OECD study shows unexploited potential in Germany’s public procurement
The German public procurement law reform that came into force in 2016 enables a more modern and flexible procurement practice in Germany. Nevertheless, important potentials fall by the wayside, the magazine C.ebra reports on the results of an OECD study.
An important recommendation of the study is to bundle the awarding of contracts in Germany more strongly. If the needs of different agencies are recorded centrally and contracts are awarded in a bundled manner, costs and bureaucracy are reduced. Germany also has some catching up to do in the area of digital procurement. In many other OECD countries, a much larger proportion of public procurement is digitally controlled.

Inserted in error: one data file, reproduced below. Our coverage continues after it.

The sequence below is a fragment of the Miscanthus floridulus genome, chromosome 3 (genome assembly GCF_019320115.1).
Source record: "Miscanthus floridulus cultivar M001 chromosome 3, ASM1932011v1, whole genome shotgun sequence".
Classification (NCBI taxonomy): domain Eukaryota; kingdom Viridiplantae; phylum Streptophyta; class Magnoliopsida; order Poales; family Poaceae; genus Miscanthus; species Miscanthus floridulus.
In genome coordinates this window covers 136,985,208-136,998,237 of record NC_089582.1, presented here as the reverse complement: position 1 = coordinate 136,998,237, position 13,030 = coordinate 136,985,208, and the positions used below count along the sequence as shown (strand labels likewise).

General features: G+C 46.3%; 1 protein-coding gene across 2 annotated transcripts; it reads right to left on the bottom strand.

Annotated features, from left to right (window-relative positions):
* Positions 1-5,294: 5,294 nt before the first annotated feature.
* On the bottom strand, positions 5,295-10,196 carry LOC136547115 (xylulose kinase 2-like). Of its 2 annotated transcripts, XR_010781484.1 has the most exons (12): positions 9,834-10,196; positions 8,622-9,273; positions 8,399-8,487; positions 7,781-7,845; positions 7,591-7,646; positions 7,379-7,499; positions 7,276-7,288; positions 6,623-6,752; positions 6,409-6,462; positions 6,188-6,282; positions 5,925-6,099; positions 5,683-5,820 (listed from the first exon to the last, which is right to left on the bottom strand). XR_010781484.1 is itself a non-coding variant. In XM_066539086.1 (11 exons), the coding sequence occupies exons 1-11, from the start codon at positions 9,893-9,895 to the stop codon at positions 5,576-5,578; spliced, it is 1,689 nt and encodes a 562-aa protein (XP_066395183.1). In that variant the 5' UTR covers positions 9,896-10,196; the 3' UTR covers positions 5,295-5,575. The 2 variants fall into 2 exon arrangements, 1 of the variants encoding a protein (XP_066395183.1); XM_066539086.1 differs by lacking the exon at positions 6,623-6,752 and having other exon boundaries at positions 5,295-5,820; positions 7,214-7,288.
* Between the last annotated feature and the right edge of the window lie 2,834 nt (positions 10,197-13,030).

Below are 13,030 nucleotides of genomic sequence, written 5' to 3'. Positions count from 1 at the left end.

Increasing digitalisation of public procurement and stronger networking of electronic procurement systems at federal, state and local level would have the advantage of making it easier to collect and compare data. This data could then be used to continuously optimise awarding practice. In addition, Germany should invest in the professionalization of its procurers. Many of them are generalists, lacking the specific training often required in this area.